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Section: Ancient Lamps
Page 1 of 14Last updated: 25 October 2020

On Terra-cotta Lamps
On Terra-cotta Lamps

An Edwardian Article - from the Proceedings of the Society of Antiquaries of Scotland, December 10, 1906.

Robert Coltman Clephan, FSA Scot.

The following article is of interest since it represents the state of research into ancient pottery lamps a hundred years ago. It should be borne in mind however that research since it was published has revealed many errors and inaccuracies. It is presented here unedited.

The modelling of these useful though fragile vessels in terra-cotta, that is baked clay, and their enrichment, may be regarded as a fine art; though the domestic lamp is something more than an ornament, for it is a household necessary, and was often a symbol; it was used daily by the living, and was buried with the dead. This branch of ceramics merits more attention from the archaeologist than it has received at his hands.

Nothing is known as to the country in which the oil-lamp first appears, but Polydore Vergil is probably right in ascribing the invention to the ancient Egyptians.

Antique lamps of this kind were modelled by hand; or the lumps of clay or earth of which they were made, first having been washed free of all granular substances and worked plastic with added moisture, were pressed into moulds, and afterwards sun-dried or baked in an oven or kiln; in the latter process the high temperature cements the mass together, thus rendering the vessel closer in texture and more capable of retaining oil; or, better still for the purpose, many lamps are covered with a silicious slip or with enamel. Probably the receiver was created by moulding the clay around a kernel of wood, which was burnt away in the kiln, leaving the orifice clear. These indispensable utensils, made most frequently of a red or a yellowish-grey paste, are remarkable for their lightness.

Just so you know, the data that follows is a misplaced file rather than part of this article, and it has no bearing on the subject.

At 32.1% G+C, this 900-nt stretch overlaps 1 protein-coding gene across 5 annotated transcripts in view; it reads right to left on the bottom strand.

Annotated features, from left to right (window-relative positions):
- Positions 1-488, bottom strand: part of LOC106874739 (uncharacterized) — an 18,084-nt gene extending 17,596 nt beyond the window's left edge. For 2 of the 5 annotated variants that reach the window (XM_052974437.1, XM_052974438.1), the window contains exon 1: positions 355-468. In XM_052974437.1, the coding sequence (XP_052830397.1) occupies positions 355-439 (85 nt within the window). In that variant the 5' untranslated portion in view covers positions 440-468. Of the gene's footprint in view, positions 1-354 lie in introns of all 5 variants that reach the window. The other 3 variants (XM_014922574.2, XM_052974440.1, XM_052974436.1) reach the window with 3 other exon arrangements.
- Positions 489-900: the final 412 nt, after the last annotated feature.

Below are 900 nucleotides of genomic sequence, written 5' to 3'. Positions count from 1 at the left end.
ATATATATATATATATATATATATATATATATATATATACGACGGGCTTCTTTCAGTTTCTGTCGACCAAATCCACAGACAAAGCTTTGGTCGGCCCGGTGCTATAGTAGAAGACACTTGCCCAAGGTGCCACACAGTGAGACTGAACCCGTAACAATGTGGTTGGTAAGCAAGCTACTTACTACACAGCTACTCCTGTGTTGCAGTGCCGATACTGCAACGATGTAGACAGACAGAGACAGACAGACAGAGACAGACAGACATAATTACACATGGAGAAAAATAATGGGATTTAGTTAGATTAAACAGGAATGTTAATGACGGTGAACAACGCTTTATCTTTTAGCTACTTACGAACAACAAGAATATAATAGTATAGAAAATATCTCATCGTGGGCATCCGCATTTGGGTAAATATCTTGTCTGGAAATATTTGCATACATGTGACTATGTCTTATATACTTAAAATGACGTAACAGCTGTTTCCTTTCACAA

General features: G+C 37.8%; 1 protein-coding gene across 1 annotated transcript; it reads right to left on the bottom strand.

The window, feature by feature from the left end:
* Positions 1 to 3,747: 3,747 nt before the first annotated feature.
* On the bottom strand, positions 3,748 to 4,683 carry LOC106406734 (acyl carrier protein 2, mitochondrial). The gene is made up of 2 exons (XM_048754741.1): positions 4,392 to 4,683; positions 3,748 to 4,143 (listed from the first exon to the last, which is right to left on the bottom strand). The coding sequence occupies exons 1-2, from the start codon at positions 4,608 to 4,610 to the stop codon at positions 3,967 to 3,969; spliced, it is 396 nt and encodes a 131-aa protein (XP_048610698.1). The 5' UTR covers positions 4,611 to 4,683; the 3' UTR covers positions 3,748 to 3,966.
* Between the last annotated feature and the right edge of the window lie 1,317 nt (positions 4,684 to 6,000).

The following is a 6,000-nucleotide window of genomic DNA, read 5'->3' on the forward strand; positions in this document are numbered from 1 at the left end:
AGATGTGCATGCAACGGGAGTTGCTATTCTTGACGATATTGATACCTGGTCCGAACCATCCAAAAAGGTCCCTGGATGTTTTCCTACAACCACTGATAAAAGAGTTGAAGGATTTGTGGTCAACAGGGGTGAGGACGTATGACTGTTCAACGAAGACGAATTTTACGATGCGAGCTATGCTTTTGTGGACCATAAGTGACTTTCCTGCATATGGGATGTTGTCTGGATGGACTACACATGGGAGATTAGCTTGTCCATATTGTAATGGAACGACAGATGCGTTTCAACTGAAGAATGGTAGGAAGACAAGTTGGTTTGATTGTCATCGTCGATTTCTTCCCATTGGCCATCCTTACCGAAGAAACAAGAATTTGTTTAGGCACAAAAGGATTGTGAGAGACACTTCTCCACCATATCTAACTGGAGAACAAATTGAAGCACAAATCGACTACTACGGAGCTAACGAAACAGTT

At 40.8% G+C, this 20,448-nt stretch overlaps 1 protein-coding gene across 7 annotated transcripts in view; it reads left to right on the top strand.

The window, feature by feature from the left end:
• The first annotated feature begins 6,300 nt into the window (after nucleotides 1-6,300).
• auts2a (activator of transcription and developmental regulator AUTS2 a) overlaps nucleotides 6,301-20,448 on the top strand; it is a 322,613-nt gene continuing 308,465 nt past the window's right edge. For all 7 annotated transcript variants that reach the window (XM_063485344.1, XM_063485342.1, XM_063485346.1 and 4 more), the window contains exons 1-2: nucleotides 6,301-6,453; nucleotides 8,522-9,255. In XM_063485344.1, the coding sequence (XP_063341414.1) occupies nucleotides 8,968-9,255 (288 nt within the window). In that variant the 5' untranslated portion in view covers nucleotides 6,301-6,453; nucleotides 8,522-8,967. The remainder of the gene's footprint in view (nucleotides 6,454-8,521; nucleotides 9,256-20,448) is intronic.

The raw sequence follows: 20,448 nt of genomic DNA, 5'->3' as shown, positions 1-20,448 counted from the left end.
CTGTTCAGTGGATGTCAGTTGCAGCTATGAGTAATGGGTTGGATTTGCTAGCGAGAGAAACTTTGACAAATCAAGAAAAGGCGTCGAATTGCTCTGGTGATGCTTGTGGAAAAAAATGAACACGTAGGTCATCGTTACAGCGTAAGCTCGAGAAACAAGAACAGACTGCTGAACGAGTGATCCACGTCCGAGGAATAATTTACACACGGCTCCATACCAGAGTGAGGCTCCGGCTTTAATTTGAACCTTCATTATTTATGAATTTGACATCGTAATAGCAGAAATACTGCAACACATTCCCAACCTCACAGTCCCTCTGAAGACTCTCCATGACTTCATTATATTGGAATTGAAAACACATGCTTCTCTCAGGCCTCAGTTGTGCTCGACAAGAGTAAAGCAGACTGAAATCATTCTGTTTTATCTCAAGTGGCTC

While the bulk of the specimens preserved are somewhat roughly made, with a view to cheapness, and, like the coarser kinds of pottery generally, were obviously intended to supply the needs of the poorer classes, there has been a multitude of examples found of fine design and workmanship, of rare beauty and finish. Many lamps, first roughly fashioned by hand, were finished off on the potter's wheel, which enabled the modeller to do his work with more precision and in more accurate proportions. Pliny attributes the invention of this very primitive machine to Coroebus the Athenian, hut monuments of the time of the Hyksos or Shepherd Kings, say a couple of centuries before and after B.C. 2000, give representations of it, and the date of its inception probably goes back to a period of antiquity more remote still. The ram-headed god Khnumu, the god of Elephantine, the father of the gods, is represented at Philae as fashioning a man on the potter's wheel. The Egyptian type of the machine is a low circular table turned with the foot. An illustration occurs on a black figured cup in the British Museum; the potter is seated on a stool turning a wheel with his foot. The prophet Jeremiah refers to "the potter working at his wheel," which consisted of two wheels of wood or stone, one over the other, the upper being the smaller. Examples of moulds have been found in considerable numbers; and, like those for terra-cotta statuettes, they were made in parts, and before being used were smeared out with some fatty substance to prevent adhesion. The original model was first prepared in clay or wax, and a mould taken by squeezing on clay, which was then baked. In many cases it is only the top of the lamp that is moulded. A mould in the British Museum—one for impressing the ornamentation—shows how simply, rapidly, and cheaply lamps were prepared for the kiln.

Lamps of all grades and periods may be seen in the British Museum, and they record, perhaps better than anything else, the progress and decadence of the ceramic or plastic art. It is regrettable, however, that a better record of the specimens in the Museum has not been kept, and that they are not arranged and classified more with a view to the approximate dates of origin, and mentioning the places where found. This remark applies to many other collections also.

By far the greater number of antique lamps are made of terra-cotta, but many bronze specimens have been unearthed, and the general form is very similar in both cases. Lamps were not used for domestic purposes only, but largely in temples and public buildings; and many, more especially those of bronze, hung suspended by chains.

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